Editing Plants for a Changing World

April 03, 2018

New faculty member Feng Zhang envisions genome editing on a large scale in plants with an eye to healthier, more resilient crops.

When he was a postdoctoral researcher, Feng Zhang helped make a game-changing discovery. He and Dan Voytas invented the TALEN system—a genome-editing tool that allowed scientists to more precisely and effectively target and change specific DNA sequences.

“We thought, ‘there has to be a better tool out there,’” Zhang recalls. “We were excited about the opportunity and potential to build the next-generation of genome-editing technology.”

Now, about 10 years later, Zhang has returned to the college to continue his research as a member of the Plant and Microbial Biology faculty. In addition to conducting its own research, Zhang will collaborate with Voytas and several other labs to advance plant genome-editing technologies as part of the recently launched Center for Precision Plant Genomics.

Zhang’s interest in genetics surfaced early. He was always talented at math and biology, and genetics was a way to blend those two passions into one pursuit. After obtaining his bachelor’s and master’s degrees in genetics from Nankai University in Tianjin, China, Zhang came to the United States and earned his Ph.D. at Iowa State University. He did postdoctoral work for the University of Georgia before coming to the University of Minnesota in 2008.

With the TALEN technology in hand, Zhang and Voytas co-founded a University-launched startup company called Calyxt in 2010 that aimed to develop healthier and more resilient crops. As their first project demonstrating the technology’s potential, Zhang and Voytas set out to address a problem with soybeans. Soybean oil is a common ingredient in foods, but it often needs to be hydrogenated before use—a process that creates trans fats, which are linked to health issues like heart disease. The two researchers successfully used gene editing to develop a soybean with healthier fatty acids, more similar to olive oil, removing the need for hydrogenation and the creation of trans fats.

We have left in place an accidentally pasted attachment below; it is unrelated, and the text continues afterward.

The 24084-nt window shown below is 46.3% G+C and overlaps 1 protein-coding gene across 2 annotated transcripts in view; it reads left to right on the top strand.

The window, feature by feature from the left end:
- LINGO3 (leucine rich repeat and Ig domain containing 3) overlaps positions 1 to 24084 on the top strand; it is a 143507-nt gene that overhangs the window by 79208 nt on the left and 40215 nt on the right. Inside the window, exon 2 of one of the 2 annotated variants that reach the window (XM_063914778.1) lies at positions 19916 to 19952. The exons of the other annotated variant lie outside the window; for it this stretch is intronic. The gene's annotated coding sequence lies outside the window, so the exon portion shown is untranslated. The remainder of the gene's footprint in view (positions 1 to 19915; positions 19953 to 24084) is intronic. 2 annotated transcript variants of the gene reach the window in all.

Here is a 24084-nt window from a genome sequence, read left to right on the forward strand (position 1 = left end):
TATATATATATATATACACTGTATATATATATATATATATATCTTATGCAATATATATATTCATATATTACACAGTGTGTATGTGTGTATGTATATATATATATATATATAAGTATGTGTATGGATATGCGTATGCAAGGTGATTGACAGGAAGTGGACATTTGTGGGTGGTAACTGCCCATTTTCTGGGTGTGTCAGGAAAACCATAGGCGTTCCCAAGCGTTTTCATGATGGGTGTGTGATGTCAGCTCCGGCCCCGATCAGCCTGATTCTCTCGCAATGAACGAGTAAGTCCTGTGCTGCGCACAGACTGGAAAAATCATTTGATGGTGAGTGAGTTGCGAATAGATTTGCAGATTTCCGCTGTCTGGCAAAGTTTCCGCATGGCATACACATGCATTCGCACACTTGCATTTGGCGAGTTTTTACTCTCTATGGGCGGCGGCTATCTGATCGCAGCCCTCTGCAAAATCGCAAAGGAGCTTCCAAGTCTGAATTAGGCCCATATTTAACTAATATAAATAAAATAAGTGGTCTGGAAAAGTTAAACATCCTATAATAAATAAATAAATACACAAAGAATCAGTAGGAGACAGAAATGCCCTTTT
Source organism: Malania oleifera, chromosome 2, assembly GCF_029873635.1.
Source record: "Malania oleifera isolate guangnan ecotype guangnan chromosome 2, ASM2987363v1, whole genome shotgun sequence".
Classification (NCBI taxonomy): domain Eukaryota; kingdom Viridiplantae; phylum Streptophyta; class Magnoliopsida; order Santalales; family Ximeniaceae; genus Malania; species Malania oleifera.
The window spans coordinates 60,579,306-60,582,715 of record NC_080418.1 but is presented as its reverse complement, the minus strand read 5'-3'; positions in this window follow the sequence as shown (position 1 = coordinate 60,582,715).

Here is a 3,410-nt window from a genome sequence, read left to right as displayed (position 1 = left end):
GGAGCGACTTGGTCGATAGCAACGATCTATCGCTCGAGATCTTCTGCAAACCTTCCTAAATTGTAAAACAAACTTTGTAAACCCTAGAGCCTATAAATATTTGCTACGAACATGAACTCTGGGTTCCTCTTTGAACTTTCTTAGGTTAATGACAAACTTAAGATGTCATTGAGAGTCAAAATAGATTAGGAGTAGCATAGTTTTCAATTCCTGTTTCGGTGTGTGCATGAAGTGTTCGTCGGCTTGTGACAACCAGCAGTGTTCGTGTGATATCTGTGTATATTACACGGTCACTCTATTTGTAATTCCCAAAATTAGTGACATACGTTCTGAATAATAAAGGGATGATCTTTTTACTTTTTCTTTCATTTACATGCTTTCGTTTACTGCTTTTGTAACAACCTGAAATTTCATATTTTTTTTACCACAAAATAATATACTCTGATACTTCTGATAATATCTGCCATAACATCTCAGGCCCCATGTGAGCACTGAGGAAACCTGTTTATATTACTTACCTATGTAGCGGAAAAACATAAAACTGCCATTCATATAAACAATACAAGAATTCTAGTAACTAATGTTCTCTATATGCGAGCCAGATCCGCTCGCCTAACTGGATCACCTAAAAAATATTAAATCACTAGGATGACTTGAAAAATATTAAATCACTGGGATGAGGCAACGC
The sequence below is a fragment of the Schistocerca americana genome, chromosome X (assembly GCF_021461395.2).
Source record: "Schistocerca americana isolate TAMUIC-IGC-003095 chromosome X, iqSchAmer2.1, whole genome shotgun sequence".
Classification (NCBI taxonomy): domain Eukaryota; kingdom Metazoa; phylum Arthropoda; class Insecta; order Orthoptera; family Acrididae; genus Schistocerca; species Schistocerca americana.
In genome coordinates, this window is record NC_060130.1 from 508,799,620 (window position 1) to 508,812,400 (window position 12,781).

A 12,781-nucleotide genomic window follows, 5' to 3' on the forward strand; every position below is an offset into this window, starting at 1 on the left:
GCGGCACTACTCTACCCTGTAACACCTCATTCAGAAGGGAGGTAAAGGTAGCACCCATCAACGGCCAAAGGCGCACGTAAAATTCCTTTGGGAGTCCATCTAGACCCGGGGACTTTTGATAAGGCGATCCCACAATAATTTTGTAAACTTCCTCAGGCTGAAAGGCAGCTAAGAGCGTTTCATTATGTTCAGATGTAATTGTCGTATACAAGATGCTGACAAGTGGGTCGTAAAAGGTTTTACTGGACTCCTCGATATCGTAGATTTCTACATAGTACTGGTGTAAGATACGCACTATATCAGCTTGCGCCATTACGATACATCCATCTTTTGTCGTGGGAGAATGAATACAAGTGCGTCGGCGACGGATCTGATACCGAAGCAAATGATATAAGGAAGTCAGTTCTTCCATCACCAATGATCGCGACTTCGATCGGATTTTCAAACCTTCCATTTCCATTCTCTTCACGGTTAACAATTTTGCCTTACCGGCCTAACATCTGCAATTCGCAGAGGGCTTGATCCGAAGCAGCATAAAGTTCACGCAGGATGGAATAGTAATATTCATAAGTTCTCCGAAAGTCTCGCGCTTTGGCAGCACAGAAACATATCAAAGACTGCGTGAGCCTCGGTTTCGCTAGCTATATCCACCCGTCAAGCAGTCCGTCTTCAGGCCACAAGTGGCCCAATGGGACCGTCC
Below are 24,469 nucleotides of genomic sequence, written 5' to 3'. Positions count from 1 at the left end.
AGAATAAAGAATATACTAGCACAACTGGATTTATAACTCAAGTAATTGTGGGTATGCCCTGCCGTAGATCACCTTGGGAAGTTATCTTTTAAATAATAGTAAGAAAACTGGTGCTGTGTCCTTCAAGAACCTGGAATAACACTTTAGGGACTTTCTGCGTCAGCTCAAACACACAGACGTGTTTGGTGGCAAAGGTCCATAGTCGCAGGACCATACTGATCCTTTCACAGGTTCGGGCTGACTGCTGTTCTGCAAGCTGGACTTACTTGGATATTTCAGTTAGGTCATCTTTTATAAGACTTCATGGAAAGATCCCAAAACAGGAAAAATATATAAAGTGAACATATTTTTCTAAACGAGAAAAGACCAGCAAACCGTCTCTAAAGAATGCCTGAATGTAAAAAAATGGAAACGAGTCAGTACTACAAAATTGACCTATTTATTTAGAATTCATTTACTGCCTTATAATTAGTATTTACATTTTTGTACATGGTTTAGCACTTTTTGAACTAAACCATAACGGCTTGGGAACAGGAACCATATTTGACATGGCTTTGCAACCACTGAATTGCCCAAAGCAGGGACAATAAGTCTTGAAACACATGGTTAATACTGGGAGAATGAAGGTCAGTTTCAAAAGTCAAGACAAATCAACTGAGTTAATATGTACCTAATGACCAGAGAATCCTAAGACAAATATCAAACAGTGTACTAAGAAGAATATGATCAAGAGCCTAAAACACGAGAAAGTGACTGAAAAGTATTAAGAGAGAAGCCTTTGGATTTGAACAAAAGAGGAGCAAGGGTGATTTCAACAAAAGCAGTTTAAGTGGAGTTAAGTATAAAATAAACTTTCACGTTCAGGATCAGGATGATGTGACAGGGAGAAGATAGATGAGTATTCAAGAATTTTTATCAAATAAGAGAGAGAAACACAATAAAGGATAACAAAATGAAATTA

But now, after working at Calyxt for seven years, Zhang is excited to be back conducting research at the College of Biological Sciences.

“It feels great,” he says. “I always love to go back to academia.”

As he turns his focus to the road ahead, Zhang says he’s motivated by the role plants will play not just in sustainably feeding a growing global population, but also in providing the fibers, fuels, and pharmaceuticals that society relies on.

And while genome-editing tools have advanced, Zhang says there are opportunities for improvement. He likens these tools to word processors—they let scientists change or delete a few specific letters in a book’s worth of DNA “text.” Hitting the “delete” key has become easy, but replacing one letter with another letter—that is, changing a base pair in the DNA—is much trickier.

“I’m thinking about the future,” Zhang says. “I really want to be able to push the technology to enable genome editing on a large scale and eventually create designed genomes in plants.”  -Kevin Coss